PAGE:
10-Things-I've-learned-while-starting-a-podcast

10 Things I’ve While Starting A Podcast

I am super excited about the Crazy Creative Podcast. I feel that if I do this well, it can potentially lead to other things. I enjoy many podcasts and radio shows. But, I’m a designer, not a broadcaster. I’m good at creating visually appealing things. But, the audio-visual world is a whole new ballgame and it requires a completely different set of skills.

10 Things I’ve While Starting A Podcast:

  1. Charge your batteries – During my second interview with IFBB Pro Chris Tuttle, my camera died seven minutes into shooting. I was totally embarrassed and I didn’t have a spare. It was a total Busch league move. I could have continued with just the audio, but I felt that giving up on my audio/video format on just the second episode would be a bad move. I now always keep a fully charged spare.
  2. Know your equipment – During my first interview with Tim Wengertsman, I was so nervous that I forgot to keep track of time. My DSLR camera can only shoot twenty-minute clips. My guest and I talked for over 45 minutes before realizing the camera had cut out. This made for less a desirable video in the end. Now that I am aware of my twenty-minute time limit, I divide interviews into chunks. This helps keep my guest and me fresh. Editing is much more efficient, too.
  3. Two cameras look better than one, but one is easier to manage – I want a super snazzy show that pans back and forth between my guest and me as we talk. But, I found this extremely time-consuming in the back-end. My first interview was almost two hours long, and editing took almost ten-days. I’ll pick up a second camera when this show takes off and I can hire a crew.
  4. Record indoors – I decided to record my second interview, with IFBB Pro Chris Tuttle, outside because it was a beautiful day. Unfortunately, the wind picked several times during recording and totally jacked up the audio. I would avoid this in the future, unless I knew there would absolutely be no wind.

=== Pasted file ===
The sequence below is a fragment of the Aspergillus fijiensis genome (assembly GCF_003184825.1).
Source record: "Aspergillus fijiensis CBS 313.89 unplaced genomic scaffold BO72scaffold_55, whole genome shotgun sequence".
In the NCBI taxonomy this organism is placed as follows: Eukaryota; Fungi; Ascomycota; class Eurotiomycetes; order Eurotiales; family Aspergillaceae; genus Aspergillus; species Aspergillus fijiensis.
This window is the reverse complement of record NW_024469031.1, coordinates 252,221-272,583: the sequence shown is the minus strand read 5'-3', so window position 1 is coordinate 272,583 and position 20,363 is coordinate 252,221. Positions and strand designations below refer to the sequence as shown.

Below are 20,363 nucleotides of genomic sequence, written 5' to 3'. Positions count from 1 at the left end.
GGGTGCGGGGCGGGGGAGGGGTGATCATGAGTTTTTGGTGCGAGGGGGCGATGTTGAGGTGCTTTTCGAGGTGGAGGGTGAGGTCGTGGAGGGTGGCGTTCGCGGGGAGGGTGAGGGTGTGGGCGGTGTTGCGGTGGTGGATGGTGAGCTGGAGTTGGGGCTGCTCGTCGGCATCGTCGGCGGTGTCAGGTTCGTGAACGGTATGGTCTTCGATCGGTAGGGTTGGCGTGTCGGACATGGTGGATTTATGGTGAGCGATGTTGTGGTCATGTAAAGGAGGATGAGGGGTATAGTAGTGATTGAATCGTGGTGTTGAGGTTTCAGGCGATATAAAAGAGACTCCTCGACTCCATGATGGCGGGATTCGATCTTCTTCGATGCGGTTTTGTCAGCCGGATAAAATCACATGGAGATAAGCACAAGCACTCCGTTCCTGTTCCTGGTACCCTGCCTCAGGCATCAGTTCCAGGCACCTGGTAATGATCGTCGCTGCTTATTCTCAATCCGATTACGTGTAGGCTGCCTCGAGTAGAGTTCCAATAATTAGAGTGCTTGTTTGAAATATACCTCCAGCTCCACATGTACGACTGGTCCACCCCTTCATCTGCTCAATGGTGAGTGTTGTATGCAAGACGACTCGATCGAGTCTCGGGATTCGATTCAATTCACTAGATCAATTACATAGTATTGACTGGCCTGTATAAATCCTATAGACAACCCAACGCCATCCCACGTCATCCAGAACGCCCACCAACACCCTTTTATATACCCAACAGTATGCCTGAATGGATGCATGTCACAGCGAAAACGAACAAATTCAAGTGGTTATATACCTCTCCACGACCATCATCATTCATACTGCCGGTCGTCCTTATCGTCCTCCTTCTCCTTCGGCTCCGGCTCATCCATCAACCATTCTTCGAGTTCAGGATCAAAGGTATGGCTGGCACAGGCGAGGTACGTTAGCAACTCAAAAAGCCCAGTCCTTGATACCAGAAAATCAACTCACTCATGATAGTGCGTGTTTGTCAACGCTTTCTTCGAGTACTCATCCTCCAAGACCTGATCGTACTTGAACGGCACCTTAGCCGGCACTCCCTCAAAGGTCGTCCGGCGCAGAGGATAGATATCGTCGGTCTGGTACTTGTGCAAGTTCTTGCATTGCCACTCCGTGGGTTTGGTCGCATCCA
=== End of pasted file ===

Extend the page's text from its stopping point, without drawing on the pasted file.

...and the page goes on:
5. Know your guestThis might be the most important part. I suggest that you research your guest thoroughly; know what they do and their major accomplishments. Knowing a lot about my guest allows me to contribute to the conversation. I practice my interviews by myself for day days before recording. I feel that this mental preparation allows me to respond quicker during the interview, and it also helps me keep the conversation on track.
  6. Prep your guests – Just like I need to prepare for the interview, I like to help my help guest prepare, too. I send a document filled with basic questions to all of my guests so they can mentally prepare for the interview. Since I can only shoot in twenty-minute segments, I prep my guest for each segment. I’ll describe what topics I think we should cover before recording. Then, I just hit record and let the conversation flow.
  7. Control your um’s and ah’s – This part is hard, and I’m still working on it. Real-life conversations sound so much different from professional interviews. I think this just need more preparation.
  8. Listen, but don’t be silent – I try not to let my guests ramble on and on and risk boring your audience to death. At the same time, I don’t want to talk all over my guest. An interview is a fine balance between my guest’s story, and pops of color from my comments and questions. You’ve got to keep it interesting.
  9. It’s just a conversation – Treat it that way. I remind my guests that we’re just talking – keep it loose and light. I find that the best parts of an interview are when the guest and I get into a topic that’s totally unrelated and unplanned. The little organic moments are gold.
  10. Have fun!Wait, this is the most important part! Lighten up. If I’m not having fun, the podcast could be boring. I like to joke around and have fun. I try to laugh with my guests. Chances are, if we’re both laughing at some point in the conversation, the audience is too.

Right now I’m having fun with the podcast. I’m a social person and I love meeting and talking to new people. I also think I’m good at teaching myself new skills quickly, and applying them effectively. But, I know that I still have a lot to learn.

I’m excited to see where this thing goes!

What do you think? Please let me know in the comments below.

 

Talk soon!

Steve

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